You have a choice. In many of the "Western democracies," you can voice an opinion outside the orthodoxy. But you will be punished. Prizes and honors will be withdrawn. Self-righteous hatred will flow your way. You will need "security" for your person, if you chose to go in public. And because of this, many self-censor.
But not Germaine Greer.
Germaine Greer (born 29 January 1939) is an Australian-born writer, regarded as one of the major voices of the second-wave feminist movement in the latter half of the 20th century. She lives in the United Kingdom, where she has held academic positions at the University of Warwick and Newnham College, Cambridge.
Greer's ideas have created controversy ever since her first book, The Female Eunuch (1970), became an international best-seller, bringing her both adulation and opposition. She is the author of several books about women, feminism, literature, art and the environment, including Sex and Destiny: The Politics of Human Fertility (1984), The Change: Women, Ageing and the Menopause (1991), The Whole Woman (1999), Shakespeare's Wife (2007) and White Beech: The Rainforest Years (2013).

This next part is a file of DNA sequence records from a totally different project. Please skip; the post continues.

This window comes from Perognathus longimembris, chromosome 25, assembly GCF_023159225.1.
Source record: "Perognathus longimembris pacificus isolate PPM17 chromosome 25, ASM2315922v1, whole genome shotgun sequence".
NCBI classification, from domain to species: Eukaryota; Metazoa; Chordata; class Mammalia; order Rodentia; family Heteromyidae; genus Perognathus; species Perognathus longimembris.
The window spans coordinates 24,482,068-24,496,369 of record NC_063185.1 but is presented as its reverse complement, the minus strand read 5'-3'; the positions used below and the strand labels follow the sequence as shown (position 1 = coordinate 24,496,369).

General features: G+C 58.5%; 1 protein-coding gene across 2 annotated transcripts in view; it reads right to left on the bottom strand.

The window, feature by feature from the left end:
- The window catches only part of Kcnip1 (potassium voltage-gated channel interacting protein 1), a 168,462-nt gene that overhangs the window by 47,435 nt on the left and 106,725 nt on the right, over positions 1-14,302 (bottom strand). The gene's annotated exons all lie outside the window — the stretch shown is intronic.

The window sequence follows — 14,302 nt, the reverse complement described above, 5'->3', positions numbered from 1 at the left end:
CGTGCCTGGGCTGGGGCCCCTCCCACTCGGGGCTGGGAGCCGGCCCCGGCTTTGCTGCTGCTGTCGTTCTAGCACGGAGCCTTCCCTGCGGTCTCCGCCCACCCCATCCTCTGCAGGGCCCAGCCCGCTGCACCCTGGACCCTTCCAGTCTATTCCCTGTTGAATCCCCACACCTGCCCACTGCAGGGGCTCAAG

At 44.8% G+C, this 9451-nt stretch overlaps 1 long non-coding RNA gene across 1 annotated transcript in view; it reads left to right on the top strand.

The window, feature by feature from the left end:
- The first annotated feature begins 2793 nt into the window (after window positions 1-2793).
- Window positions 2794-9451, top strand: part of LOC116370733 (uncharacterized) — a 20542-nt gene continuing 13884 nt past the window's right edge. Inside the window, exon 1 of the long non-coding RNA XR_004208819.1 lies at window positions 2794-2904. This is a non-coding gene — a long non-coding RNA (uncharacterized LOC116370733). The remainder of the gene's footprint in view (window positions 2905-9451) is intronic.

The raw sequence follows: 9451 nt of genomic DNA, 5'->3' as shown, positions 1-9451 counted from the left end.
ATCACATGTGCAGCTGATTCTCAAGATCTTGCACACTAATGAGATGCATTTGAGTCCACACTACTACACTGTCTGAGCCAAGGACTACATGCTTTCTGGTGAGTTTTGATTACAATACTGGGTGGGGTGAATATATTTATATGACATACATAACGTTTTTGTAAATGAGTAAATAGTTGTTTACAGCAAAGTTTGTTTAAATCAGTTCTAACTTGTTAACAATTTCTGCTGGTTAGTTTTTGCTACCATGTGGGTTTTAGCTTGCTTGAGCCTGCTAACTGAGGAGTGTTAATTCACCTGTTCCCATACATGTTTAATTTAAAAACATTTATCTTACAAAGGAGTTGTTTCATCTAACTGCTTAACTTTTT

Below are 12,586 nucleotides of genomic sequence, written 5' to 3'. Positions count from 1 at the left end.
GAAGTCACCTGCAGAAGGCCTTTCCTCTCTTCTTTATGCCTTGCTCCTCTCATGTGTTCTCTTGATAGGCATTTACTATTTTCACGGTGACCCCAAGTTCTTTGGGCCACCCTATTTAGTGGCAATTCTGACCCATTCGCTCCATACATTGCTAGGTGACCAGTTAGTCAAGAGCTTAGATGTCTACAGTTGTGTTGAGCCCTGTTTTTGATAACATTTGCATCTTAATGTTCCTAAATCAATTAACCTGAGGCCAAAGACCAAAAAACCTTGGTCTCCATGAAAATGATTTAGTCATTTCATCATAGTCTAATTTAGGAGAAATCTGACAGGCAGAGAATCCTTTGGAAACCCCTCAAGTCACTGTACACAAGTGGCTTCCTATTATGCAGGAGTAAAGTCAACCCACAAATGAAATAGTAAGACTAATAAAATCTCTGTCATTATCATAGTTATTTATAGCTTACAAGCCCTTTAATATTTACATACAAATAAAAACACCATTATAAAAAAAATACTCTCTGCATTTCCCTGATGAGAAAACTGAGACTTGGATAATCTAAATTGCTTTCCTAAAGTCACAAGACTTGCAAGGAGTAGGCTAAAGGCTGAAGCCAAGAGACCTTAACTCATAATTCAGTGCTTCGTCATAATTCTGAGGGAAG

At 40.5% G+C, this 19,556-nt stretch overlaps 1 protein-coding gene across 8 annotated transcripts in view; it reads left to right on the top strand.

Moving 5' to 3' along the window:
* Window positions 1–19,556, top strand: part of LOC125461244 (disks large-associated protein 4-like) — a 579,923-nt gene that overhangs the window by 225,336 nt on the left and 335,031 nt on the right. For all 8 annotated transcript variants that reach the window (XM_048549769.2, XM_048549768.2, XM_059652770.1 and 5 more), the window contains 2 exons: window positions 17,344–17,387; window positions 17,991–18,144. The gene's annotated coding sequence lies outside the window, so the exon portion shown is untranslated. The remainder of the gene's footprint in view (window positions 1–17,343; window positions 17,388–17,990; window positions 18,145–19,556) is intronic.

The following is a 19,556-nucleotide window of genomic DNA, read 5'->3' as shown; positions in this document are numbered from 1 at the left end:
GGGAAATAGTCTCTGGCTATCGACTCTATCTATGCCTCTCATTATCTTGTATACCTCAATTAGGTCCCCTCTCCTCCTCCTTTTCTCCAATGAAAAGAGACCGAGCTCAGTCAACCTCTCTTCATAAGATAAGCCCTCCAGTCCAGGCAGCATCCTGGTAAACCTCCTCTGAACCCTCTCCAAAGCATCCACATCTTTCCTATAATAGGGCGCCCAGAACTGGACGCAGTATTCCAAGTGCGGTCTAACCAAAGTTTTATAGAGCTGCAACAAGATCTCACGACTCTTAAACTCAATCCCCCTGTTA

Greer is a liberation rather than equality feminist. Her goal is not equality with men, which she sees as assimilation and settling to live the lives of "unfree men." "Women's liberation," she wrote in The Whole Woman (1999), "did not see the female's potential in terms of the male's actual." She argues that women's liberation means embracing sex differences in a positive fashion – a struggle for the freedom of women to "define their own values, order their own priorities and decide their own fate." (Courtesy of Wikipedia)
Ms. Greer is fashion's latest Emmanuel Goldstein. A former leader who will not conform to fashion's "values" -- who continues to be an honest free thinker. And so she has become the Enemy of Fashion and the object of its Two Minutes Hate.
See them, hear them... are you one of them?
Ah... listen to them, listen to the children of fashion... are you one of them?
A test for you then. Hear Germaine Greer's opinions in her own voice. Can you listen without feeling the very fashionable desire to hate?
Try, try to remember that these are only words. Ideas. Opinions. Try to contain your rage, the urge to stomp on this woman -- to gag her -- to take away her voice, her being and the means of its expression. And then ponder this: When did dissenting from fashion become so much like mocking the Prophet?